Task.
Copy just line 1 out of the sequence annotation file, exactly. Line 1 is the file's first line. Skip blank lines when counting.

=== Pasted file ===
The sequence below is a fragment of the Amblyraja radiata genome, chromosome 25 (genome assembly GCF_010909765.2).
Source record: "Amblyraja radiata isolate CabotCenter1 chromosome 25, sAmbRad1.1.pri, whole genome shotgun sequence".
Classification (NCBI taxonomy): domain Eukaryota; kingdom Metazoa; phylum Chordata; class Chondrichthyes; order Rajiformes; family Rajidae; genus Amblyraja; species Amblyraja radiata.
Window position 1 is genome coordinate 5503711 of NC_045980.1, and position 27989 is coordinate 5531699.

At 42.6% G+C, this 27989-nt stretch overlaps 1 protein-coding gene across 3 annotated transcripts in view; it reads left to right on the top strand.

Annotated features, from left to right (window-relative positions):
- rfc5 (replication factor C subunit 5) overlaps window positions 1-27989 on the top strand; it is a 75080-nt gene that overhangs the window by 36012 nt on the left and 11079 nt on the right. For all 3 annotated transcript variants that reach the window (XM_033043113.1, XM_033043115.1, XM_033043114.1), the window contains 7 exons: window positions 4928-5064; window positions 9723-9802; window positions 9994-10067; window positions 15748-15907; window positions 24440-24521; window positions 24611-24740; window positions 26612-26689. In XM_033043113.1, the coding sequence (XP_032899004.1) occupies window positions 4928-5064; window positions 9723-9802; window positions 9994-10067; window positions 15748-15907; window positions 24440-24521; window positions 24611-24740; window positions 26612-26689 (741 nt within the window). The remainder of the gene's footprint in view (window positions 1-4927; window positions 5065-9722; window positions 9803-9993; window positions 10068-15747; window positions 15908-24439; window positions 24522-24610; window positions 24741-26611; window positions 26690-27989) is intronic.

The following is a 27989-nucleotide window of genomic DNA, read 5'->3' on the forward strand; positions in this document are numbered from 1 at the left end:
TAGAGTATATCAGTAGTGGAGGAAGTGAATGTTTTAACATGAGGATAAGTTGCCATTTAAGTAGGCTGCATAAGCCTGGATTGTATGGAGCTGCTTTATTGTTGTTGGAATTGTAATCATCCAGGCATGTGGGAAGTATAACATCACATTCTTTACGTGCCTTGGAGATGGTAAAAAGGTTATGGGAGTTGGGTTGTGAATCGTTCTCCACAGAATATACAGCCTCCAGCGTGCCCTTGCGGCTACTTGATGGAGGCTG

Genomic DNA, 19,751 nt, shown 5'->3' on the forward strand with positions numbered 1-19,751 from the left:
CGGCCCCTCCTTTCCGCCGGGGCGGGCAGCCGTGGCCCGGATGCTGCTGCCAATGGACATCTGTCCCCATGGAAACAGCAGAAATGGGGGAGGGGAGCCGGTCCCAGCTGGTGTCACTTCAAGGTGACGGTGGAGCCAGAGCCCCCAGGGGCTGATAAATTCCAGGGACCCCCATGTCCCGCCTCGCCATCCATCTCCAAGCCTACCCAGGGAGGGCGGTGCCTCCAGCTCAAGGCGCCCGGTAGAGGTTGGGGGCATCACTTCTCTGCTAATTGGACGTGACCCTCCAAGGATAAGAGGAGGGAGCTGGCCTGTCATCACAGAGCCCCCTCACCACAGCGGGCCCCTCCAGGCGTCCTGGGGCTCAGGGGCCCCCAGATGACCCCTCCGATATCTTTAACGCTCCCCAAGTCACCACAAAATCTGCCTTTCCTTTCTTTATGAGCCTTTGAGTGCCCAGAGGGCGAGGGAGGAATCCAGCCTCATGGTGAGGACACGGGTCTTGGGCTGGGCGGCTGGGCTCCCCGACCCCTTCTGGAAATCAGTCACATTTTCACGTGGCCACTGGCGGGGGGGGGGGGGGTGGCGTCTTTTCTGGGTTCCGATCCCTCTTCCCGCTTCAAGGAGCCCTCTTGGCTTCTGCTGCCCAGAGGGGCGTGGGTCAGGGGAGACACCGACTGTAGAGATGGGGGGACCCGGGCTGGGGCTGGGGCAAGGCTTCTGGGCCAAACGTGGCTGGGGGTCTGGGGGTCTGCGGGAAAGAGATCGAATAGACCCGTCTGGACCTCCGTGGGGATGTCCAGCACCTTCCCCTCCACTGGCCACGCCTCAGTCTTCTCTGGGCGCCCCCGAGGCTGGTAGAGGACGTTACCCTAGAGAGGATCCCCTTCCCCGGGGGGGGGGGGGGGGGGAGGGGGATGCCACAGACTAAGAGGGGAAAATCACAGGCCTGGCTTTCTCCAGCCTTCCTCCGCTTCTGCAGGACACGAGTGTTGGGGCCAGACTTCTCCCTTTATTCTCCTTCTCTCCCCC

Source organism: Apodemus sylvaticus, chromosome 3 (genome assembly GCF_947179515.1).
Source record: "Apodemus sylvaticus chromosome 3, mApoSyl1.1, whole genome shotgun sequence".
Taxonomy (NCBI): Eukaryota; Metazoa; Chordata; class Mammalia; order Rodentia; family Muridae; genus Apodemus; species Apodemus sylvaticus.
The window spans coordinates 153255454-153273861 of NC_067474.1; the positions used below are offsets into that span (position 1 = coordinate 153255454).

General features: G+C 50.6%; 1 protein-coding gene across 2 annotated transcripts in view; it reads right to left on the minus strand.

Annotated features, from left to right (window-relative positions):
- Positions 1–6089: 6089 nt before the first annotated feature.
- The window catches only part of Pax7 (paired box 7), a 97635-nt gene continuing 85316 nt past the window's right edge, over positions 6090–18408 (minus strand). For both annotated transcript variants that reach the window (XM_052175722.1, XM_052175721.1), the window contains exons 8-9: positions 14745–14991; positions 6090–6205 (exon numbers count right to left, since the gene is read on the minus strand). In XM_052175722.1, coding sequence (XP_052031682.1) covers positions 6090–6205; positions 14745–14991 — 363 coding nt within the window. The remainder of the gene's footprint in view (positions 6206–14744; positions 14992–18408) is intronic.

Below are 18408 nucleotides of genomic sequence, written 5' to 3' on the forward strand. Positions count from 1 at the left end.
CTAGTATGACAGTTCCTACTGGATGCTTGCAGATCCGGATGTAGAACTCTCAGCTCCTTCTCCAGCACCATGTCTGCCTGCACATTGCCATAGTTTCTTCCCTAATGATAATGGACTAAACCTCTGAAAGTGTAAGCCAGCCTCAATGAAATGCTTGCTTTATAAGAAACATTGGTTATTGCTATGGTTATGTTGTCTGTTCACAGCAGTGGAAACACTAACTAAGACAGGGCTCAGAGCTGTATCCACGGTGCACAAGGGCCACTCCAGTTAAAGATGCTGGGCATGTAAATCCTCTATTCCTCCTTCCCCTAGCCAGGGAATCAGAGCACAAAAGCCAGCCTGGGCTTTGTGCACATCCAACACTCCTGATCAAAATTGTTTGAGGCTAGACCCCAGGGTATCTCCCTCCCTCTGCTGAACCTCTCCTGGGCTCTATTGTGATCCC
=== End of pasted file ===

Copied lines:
The sequence below is a fragment of the Amblyraja radiata genome, chromosome 25 (genome assembly GCF_010909765.2).